A Multilayered Meta-ethics Lens: An Inquisitive Frame

Stella Ting-Toomey, Ph.D.

In an intercultural decision-making situation, we often have to make difficult choices between upholding our own cultural beliefs and values and considering the values of the other culture. Much of the complexity of an intercultural ethical decision-making process derives from the tension between whether ethics is a culture-bound concept or whether ethics should be understood apart from the culture. Due to space limitation, I will address the theme of developing a multilayered meta-ethics lens. For other intercultural ethical issues, see Ting-Toomey (2011).

There exist multiple ethical positions in the intercultural field (Ting-Toomey & Chung, 2012). Ethical absolutism emphasizes the application of principles of right and wrong in accordance with a set of ethnocentrically-driven standards without consideration for any cultural differences. Ethical relativism emphasizes the importance of understanding the cultural context in which the problematic conduct is being judged. The positive implication is that it takes the role of culture seriously in its ethical decision-making outcome. However, the danger is that this view encourages too much cultural leniency and ignores ethical principles that are developed beyond each cultural context. Oftentimes, ethical relativism can continue to encourage home-grown cultural practices (e.g., bribery or child labor).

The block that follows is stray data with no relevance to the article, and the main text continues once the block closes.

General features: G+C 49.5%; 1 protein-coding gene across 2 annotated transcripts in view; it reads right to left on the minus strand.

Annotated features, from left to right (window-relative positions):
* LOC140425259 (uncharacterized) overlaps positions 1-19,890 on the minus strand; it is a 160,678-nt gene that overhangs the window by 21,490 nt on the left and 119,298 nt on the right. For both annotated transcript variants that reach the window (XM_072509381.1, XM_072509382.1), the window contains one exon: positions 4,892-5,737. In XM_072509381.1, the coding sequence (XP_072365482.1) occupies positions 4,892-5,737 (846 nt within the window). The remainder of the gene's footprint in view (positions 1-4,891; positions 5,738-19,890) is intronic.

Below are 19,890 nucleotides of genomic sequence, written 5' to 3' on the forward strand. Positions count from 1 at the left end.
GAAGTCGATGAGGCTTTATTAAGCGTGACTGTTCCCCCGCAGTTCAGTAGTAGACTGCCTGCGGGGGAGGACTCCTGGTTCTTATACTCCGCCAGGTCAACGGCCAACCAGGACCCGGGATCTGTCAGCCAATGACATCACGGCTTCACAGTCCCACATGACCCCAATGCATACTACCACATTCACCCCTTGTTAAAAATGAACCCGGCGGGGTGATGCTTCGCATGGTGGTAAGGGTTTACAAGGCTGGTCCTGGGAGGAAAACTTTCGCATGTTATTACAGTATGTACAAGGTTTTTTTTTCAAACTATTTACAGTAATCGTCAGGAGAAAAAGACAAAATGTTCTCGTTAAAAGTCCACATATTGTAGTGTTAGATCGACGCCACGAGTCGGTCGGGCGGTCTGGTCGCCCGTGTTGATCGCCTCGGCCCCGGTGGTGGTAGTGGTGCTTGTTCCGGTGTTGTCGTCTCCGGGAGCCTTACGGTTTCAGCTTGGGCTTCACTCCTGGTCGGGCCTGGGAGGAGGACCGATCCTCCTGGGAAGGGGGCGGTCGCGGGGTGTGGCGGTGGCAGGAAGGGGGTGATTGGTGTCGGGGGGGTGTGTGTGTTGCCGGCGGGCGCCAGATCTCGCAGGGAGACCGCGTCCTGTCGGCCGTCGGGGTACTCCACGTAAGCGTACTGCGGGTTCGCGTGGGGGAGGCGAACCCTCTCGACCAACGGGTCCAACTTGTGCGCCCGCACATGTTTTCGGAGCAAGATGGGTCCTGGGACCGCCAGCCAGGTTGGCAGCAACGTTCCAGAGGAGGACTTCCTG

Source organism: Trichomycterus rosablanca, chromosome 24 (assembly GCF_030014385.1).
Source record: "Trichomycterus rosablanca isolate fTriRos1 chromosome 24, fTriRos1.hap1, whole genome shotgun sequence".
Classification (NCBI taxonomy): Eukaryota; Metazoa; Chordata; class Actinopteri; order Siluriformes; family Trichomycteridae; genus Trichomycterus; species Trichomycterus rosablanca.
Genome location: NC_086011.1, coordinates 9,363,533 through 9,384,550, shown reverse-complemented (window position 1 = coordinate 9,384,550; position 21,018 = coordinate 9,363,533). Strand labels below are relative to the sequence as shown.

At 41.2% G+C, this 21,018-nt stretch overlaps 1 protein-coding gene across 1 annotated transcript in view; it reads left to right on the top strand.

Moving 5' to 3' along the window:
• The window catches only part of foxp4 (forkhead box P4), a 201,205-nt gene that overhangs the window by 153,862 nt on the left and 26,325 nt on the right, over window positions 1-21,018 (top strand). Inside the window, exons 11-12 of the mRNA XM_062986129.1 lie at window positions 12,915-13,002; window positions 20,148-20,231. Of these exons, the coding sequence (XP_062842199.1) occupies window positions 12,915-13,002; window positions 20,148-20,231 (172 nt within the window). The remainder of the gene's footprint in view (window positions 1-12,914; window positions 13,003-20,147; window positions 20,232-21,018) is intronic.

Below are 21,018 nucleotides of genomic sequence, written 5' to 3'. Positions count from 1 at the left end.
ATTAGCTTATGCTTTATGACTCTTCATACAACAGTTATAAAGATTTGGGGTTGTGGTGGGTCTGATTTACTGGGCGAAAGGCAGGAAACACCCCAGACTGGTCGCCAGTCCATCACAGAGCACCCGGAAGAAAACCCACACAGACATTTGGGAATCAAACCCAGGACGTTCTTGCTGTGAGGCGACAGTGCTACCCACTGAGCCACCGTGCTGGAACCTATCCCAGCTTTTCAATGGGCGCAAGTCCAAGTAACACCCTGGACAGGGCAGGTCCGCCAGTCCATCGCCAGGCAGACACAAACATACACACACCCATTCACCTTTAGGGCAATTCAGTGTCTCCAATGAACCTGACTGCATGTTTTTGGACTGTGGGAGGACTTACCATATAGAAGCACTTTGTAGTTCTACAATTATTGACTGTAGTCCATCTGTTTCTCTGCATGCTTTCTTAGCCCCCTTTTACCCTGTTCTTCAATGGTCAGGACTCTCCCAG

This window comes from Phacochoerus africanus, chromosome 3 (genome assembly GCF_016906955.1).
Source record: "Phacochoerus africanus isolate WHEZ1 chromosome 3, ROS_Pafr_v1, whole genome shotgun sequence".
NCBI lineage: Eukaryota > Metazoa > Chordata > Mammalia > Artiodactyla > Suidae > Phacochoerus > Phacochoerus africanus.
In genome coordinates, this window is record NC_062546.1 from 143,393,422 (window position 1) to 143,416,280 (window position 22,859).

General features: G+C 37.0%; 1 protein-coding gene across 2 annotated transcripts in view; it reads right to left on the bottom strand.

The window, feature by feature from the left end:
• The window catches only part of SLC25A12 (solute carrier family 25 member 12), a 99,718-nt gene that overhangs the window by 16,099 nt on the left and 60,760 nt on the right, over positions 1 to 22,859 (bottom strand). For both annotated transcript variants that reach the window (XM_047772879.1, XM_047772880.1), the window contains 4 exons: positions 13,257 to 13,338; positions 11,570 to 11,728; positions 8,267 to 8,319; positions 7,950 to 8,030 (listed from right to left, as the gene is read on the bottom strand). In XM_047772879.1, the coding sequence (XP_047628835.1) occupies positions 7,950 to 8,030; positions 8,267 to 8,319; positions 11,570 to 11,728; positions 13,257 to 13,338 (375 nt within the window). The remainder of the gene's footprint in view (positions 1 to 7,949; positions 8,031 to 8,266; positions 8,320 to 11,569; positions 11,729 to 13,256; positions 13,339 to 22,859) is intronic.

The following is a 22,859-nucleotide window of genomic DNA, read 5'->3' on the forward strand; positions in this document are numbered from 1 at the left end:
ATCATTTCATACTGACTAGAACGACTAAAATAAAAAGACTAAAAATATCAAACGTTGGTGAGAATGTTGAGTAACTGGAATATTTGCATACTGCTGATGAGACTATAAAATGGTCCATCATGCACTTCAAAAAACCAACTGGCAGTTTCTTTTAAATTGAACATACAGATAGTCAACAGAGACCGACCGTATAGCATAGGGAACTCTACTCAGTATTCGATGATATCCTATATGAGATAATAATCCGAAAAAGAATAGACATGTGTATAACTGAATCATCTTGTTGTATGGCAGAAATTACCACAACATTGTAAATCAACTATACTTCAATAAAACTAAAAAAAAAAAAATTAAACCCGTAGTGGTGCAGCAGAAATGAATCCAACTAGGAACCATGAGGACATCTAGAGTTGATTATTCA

A third position, a multilayered “meta-ethics” lens refers to the cultivation of an ethical way of thinking about principled decision-making process and a systematic, inquisitive process in our everyday lives. The term “multilayered” refers to understanding the problematic practice from the five social ecological layers of macro, exo, meso, micro, and chrono-level system analysis (Brofenbrenner, 1979; Ting-Toomey & Oetzel, 2013). The “macro-level” analysis refers to the larger sociocultural contexts, histories, worldviews, beliefs, and values that shape the practice; the “exo-level” analysis refers to the formal institutions (e.g., courtroom, health care system, school system, or semi-formal media system) which hold power resources to create or enforce agenda and policies. The “meso-level” analysis refers to the immediate units’ influence such as a workplace or an extended family unit that have some impact on the developmental ethical case; the “micro-level” analysis refers to the intrapersonal-level (i.e., identity-based issues, emotions, and meanings) and interpersonal-level features (e.g., the on-going practice, communication, and the involved actors) in the problematic situation. The “chronosystem-level” analysis refers to the temporal evolution phases, patterns, transitions, and consequences of developmental changes of the questionable cultural practice over time.

Thus, a multilayered meta-ethics perspective is really a broader, critical inquiry approach on how an intercultural ethical dilemma should be envisioned and approached. It emphasizes the importance of systematic data collection from a wide range of sources at multiple levels and including the importance of taking the total person, the total situation, and the total cultural communication system into account. It also takes into serious consideration the importance of balancing the consideration of cultural context and global humanism.

To engage in a mindful meta-ethics analysis, here are some final inquiry questions or guidelines to help you in framing your intercultural ethical stance: